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IT’S TIME TO SCRAP DRACONIAN UNFAIR DISMISSAL LAWS

23-02-2016
by 
in 

All small businesses from time to time are faced with the unpleasant task of having to lay off staff for whatever reason.

In most cases this can be a simple process, where both parties agree to go their separate ways.

But now it’s a sad fact of life that an increasing number of employers are finding themselves embroiled in unfair dismissal cases and adverse action claims.

Under the current framework, employees who are fairly dismissed can easily bring an unfair dismissal claims against their employers.

This results in a drain on company time and resources.

As a small business owner I understand the upheaval this can cause in the workplace.

These laws were originally designed to protect employees from being dismissed or treated unfairly at work.

And no one wants to see employees treated badly.

But now we have reached the ludicrous situation where employers are being forced into massive payouts to avoid costly and time consuming legal action brought on by aggrieved employees.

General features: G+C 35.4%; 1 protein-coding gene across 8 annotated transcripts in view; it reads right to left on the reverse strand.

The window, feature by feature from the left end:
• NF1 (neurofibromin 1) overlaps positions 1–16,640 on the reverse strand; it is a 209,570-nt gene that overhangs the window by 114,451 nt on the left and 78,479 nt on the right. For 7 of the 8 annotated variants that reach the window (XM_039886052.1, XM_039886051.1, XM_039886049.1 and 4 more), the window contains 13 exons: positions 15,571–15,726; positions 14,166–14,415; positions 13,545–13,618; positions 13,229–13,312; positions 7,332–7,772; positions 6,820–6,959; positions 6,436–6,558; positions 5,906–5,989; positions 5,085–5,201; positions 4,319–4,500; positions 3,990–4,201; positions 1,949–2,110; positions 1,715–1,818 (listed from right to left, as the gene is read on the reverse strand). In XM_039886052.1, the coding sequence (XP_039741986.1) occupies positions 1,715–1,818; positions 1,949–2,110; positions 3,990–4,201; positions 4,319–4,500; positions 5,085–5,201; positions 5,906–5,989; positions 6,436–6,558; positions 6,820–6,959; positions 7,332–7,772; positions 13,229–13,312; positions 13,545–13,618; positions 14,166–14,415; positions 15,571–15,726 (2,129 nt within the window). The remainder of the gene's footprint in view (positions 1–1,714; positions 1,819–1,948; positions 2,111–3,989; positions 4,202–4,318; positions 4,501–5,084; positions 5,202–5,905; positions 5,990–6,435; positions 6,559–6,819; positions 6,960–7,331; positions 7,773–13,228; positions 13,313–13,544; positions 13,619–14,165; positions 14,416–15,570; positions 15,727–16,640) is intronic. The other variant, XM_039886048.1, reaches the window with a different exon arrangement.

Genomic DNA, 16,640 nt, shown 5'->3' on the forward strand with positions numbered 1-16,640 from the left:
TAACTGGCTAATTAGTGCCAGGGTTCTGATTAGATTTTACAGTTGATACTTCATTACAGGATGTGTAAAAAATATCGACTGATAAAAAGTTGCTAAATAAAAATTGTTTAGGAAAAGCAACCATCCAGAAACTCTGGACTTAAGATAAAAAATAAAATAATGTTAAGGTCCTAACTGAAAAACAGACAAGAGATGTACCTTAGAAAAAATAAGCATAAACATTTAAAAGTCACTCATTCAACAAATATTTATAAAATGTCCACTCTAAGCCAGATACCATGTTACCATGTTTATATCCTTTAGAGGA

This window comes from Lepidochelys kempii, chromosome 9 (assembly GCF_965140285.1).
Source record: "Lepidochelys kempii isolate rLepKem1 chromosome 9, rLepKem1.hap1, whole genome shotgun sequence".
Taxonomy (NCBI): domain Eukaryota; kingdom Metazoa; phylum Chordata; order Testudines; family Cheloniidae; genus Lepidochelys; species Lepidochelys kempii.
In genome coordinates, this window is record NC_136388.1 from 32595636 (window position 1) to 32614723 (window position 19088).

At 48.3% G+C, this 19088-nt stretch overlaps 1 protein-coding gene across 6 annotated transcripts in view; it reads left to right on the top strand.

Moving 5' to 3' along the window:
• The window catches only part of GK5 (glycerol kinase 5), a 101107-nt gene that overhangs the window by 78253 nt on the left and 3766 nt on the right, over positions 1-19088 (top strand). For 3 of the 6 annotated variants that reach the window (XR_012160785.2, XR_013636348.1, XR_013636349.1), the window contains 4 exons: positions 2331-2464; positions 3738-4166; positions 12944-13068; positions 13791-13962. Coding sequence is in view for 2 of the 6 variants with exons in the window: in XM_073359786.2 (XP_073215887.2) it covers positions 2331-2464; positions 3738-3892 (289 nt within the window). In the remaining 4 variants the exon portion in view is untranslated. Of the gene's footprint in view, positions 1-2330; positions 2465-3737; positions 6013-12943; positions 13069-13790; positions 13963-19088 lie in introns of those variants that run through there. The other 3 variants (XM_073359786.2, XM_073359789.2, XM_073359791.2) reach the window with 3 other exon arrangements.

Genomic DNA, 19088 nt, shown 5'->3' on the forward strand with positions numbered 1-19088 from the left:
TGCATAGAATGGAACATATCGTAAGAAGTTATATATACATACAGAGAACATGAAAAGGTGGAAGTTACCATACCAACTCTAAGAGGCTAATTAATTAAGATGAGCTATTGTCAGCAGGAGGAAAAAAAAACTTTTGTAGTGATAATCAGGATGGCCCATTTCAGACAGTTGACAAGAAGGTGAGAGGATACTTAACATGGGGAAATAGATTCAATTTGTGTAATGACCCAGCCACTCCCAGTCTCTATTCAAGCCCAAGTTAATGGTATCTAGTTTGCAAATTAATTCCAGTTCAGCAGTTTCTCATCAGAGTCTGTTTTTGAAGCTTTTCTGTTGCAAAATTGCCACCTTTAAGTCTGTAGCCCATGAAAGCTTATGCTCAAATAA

We appreciate that employees need security and protection from unscrupulous bosses.

But employers also need more flexibility when it comes to lay-offs and retrenchments.

Industrial relations should be a key issue at the upcoming federal election, but neither side of politics seems keen to go there.

Former treasurer Peter Costello observed in a newspaper article late last year that: “Both sides of Parliament appear to agree nothing should be done to make our workplace relations more flexible and less regulated.”

For obvious reasons the Coalition does not want to drawn back into another “Work Choices” fear campaign and the Labor-Greens won’t to alienate employers by tightening the Fair Work screws even further. 

The current legislation is so complex that neither employers nor employees have a clear understanding of their obligations.

The Productivity Commission has made some suggestions aimed at simplifying the whole process.

We hope their recommendations will be adopted as a priority by the new government.

Employers across Australia – particularly small business owners – are sweating on government to release the pressure valve.

Our patience is fast running out. Enough is enough.

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